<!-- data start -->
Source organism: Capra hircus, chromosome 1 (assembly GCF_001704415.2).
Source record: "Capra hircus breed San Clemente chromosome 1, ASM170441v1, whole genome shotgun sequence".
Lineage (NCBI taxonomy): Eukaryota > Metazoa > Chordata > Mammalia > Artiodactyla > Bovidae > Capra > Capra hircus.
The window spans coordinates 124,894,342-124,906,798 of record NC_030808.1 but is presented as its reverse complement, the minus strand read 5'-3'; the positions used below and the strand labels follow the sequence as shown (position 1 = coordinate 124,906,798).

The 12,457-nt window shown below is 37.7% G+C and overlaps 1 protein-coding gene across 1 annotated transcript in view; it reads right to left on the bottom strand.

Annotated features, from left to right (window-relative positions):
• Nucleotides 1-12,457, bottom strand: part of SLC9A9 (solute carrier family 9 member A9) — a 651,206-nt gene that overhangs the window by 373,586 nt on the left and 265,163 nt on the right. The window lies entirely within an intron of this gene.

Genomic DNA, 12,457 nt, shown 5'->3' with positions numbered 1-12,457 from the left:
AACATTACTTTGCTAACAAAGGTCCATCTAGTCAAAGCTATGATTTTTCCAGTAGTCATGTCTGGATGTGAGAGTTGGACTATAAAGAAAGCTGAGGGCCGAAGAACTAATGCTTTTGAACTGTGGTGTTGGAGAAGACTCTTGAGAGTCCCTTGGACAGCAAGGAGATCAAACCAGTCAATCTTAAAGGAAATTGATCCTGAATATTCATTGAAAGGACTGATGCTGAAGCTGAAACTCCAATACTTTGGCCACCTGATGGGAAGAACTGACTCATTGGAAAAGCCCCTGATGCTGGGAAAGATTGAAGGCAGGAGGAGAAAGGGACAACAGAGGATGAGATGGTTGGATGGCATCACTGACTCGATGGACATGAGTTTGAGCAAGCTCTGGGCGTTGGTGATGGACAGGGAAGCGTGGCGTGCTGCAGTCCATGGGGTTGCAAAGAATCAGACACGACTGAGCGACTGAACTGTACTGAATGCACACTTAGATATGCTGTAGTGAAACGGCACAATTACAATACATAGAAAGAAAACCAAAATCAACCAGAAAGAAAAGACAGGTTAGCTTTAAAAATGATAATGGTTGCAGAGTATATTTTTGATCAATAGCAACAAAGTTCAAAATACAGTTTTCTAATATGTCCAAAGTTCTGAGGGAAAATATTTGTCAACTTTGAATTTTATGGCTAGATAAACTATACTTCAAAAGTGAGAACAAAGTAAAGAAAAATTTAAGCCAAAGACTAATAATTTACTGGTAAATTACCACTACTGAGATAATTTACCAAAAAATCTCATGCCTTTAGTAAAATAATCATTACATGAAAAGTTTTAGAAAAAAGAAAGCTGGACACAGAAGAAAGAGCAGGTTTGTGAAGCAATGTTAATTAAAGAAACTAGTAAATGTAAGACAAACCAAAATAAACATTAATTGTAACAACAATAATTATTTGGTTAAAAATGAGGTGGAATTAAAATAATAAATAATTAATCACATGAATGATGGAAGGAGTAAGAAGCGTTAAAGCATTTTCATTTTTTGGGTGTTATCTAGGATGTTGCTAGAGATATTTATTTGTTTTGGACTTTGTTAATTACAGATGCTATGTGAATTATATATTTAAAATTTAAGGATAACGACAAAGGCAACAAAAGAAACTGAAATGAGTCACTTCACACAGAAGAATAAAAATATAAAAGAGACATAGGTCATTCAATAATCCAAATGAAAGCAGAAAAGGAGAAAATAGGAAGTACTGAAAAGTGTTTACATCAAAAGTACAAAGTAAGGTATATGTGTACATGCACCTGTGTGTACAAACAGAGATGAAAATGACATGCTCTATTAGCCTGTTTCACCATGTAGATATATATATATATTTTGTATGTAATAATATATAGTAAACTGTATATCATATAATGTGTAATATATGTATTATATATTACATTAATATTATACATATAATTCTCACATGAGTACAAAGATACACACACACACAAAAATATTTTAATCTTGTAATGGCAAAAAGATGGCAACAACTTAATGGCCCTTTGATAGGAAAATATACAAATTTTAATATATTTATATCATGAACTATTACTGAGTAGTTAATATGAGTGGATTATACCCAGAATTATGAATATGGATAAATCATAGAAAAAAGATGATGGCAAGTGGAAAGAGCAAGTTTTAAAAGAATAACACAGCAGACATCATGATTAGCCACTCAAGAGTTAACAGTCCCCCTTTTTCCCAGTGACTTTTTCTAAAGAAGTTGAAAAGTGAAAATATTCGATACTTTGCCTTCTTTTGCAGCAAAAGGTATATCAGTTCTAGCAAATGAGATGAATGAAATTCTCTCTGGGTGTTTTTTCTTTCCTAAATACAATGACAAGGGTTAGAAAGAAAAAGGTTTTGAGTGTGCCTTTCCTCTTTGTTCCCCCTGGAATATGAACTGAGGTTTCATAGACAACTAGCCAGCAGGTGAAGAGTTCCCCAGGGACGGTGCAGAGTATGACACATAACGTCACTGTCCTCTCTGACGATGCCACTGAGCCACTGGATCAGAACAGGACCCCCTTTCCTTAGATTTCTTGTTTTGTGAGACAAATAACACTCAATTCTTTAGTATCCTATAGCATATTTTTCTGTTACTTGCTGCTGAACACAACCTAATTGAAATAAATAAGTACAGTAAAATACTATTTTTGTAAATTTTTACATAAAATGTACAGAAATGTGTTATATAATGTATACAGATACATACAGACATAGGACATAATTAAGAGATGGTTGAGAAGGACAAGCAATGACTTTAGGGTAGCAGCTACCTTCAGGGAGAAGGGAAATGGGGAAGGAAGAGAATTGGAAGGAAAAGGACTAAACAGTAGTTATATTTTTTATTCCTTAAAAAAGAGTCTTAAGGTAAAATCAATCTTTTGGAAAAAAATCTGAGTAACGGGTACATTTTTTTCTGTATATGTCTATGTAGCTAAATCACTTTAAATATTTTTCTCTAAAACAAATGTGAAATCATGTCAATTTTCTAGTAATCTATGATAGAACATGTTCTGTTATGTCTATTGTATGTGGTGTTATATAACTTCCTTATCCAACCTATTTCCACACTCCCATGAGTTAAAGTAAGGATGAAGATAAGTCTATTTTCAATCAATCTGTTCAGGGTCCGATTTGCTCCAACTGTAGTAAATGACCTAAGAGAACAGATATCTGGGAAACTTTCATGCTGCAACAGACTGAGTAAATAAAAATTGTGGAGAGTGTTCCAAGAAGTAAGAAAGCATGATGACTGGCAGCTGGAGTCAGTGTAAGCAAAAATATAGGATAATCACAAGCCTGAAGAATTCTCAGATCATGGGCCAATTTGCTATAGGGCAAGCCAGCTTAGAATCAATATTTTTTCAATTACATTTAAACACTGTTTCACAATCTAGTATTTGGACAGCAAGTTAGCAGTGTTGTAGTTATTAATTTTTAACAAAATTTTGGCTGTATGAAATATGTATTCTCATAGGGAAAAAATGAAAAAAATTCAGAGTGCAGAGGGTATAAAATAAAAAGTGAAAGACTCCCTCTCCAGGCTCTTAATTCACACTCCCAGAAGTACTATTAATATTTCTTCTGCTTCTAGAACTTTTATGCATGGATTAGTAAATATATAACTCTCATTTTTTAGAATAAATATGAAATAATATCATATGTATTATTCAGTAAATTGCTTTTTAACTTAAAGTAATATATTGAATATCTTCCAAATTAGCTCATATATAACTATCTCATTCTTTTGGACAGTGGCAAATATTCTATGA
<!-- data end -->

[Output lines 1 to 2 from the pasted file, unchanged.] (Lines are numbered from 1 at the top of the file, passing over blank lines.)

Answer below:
Source organism: Capra hircus, chromosome 1 (assembly GCF_001704415.2).
Source record: "Capra hircus breed San Clemente chromosome 1, ASM170441v1, whole genome shotgun sequence".